It’s time for us to admit it: Being “judgmental” is actually necessary to being a person of faith.
Just be really, really careful (and humble) about it.
Odd timing for a post on judgment, I know, since we just finished Christmas and I’m presently sitting in perhaps the last place on earth that you would consider nasty things like “judgment.” (That place being Hawaii).
But in the peaceful early morning hours here in Waikoloa, listening to Mumford and Sons and sipping my Kona coffee, I came across this article in USA about some comments that Bill Maher made about Tim Tebow following their recent loss to Buffalo.
I’ve shared my opinion of Tebow and Maher to others before—and in case anyone’s curious, I don’t deify or demonize either of them. I know this is a bit like comparing apples to Slip n’ Slides, but I’ve found Maher to be both hilarious and needlessly-offensive (I’m not necessarily against someone being offensive if it makes a point)— and I’ve found Tebow to be both annoying and refreshingly sincere. If there is a comparison to be made, they are both in many ways poster children (and caricatures) for the two “sides” of the so-called “culture wars.” But none of this is the point I want to make.
My two main concerns are: a) do I have a right to say the things I just said about Tebow and Maher?…. and b) is a Christian called to “not judge”?
The comments of the above-mentioned article feature a man who says that Maher is “evil, vile, and mean spirited” and defends Tebow…then several people proceed to call the man out as a hypocrite (and many proceed to name-call right back). Such scenes have become about as common on the Internet as Youtube videos of laughing babies and tweets about the newest Apple gadget… and I sure most of you reading this are as tired of them as I am…. but I think a point of clarification needs to be made about what “judgment” is and isn’t.
Really, the metaphor of judgment from a faith perspective has two meanings: Drawing conclusions that lead to making decisions, and declaring someone or something guilty or not guilty. This distinction is CRITICAL… one is about having a critical conscience; the other is about claiming the position reserved only for God. We need to get away from just calling people “good” or “bad” altogether, because this is too vague. We need to distinguish actions and events from what God sees—information that is inaccessible to us.
If we never “judged” (in regards to the first meaning) then Christians would have no right to conclude that any atrocity or act of injustice is wrong. We wouldn’t be able to say much about anything, really. The fact is, making evaluations about events, situations, actions, etc. are necessary components of having a faith that actually claims to make a difference in the world. And I think that that goes all the way down to the level of me not being out of line to make comments about Maher and Tebow, based on what they have said and done in the past, in the public sphere….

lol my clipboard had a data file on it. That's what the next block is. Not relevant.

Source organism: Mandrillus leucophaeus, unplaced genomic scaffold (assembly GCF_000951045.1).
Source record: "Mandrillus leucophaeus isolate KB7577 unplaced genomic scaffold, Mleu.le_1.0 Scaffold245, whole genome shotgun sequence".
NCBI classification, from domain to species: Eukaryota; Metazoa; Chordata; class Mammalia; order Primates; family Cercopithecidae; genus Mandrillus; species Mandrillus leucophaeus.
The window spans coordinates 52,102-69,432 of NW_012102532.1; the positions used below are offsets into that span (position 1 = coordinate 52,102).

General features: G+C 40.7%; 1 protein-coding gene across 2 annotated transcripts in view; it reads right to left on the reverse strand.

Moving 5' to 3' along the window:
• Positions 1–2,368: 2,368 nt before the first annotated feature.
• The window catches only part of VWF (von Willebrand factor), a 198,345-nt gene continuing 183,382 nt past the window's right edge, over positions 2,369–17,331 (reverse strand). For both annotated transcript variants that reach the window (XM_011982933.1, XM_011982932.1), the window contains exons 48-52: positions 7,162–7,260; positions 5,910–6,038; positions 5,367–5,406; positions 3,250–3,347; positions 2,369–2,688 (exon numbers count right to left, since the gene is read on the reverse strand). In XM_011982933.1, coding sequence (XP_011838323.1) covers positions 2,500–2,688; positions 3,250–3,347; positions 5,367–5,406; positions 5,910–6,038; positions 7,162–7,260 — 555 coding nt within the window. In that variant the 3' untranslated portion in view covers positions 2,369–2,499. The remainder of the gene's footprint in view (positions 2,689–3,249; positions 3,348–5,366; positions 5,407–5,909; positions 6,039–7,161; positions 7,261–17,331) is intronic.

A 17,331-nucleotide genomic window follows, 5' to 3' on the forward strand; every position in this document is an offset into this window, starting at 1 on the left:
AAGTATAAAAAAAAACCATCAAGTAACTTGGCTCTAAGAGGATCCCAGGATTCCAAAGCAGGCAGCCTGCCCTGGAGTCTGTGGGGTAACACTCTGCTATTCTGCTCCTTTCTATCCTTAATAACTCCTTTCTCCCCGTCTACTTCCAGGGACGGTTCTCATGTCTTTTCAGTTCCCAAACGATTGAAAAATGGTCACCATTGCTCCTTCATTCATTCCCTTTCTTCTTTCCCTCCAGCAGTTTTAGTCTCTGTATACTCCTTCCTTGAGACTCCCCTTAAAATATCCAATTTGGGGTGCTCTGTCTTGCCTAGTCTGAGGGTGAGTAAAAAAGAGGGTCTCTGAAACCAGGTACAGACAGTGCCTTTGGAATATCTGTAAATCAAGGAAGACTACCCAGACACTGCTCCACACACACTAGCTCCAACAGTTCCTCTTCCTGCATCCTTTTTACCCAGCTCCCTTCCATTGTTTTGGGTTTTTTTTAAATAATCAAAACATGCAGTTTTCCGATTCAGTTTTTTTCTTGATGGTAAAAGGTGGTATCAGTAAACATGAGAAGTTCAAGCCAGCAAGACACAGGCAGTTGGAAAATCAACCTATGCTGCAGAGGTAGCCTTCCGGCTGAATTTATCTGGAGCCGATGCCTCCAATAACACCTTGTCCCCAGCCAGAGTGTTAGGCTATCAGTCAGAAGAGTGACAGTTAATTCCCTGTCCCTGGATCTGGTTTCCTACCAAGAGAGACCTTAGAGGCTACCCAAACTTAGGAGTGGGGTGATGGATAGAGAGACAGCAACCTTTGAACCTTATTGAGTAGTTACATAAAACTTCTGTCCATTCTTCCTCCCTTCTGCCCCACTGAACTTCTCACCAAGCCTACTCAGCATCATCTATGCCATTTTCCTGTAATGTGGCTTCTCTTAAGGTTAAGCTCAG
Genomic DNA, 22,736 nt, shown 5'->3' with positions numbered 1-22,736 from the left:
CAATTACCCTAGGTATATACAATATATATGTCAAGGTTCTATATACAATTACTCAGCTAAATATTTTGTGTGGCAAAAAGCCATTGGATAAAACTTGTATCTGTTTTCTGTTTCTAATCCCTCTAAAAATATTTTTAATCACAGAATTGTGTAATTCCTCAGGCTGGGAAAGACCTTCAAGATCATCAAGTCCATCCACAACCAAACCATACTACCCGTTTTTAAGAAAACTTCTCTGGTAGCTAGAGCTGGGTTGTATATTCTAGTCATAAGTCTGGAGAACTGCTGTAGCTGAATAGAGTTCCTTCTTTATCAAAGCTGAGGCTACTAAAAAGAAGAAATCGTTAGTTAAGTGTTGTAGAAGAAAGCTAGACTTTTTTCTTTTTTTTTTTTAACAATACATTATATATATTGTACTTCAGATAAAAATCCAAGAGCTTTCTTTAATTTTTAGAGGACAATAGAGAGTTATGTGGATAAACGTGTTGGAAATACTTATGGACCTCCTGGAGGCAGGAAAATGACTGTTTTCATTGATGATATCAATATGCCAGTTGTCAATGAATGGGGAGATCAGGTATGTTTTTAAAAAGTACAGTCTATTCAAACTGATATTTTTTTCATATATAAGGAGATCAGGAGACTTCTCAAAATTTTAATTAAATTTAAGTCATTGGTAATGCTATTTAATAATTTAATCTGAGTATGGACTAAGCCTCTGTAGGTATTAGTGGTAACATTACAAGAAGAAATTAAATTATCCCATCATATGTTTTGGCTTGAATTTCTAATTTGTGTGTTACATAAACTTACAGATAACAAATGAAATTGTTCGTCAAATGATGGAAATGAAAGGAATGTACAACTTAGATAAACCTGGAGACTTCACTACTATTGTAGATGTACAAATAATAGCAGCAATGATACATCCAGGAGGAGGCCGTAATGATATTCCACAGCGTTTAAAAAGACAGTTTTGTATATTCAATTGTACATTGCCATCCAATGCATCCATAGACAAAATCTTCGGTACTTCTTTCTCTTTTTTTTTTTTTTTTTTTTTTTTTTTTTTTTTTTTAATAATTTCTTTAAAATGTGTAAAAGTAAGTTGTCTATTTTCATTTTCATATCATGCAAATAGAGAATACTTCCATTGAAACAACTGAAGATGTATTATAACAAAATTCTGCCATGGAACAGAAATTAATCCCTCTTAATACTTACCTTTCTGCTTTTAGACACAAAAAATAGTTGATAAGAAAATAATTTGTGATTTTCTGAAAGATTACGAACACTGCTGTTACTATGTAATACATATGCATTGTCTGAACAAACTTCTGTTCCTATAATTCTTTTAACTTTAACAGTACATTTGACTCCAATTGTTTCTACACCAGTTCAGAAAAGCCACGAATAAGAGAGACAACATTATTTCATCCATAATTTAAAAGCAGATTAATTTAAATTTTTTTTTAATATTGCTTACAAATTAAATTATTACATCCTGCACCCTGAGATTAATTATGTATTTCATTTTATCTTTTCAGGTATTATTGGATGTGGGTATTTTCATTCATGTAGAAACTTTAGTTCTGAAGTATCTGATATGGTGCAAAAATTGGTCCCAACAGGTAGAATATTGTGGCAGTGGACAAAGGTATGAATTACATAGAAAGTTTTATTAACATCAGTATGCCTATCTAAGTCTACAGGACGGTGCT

Of course, that doesn’t mean that we are not responsible for the statements that we make, and how we make them. If you make incendiary remarks, you’ll have to live with the consequences of them.
But we also often talk as if the “judgment” of God has already happened… and the Scripture makes clear that it HASN’T. We speak of a “final judgment,” or of a declaration of someone as “evil,” as if it is a permanent and absolute state, a foregone conclusion. But no one is “good” or “evil”—at least not perfectly. We are all beautiful and broken, creations of God, constantly permeated and surrounded by selfishness and fear. Our actions, thoughts, etc. can nurture either our beauty or the distortion of it—but neither side ever completely, utterly, disappears without a trace. All a radical bifurcation between “good people” and “evil people” ever does is serve to justify treating so-called “evil people” as less than human, less than a creation of God… which typically serves the interests of those in power, more so than God.
So Christians have a responsibility to “make judgments”… but to do so while taking as much information into account as possible, being aware of their own inherent biases and knowing that the “whole story” is always elusive to us. We can and must make “judgments” based on actions and events, but we cannot presume to know people’s inner state as somehow “good” or “evil,” and we cannot place ourselves on the throne of judgment, which has been reserved for Christ, who had a habit during his earthly ministry of “making judgments” that were precisely the opposite of what people expected.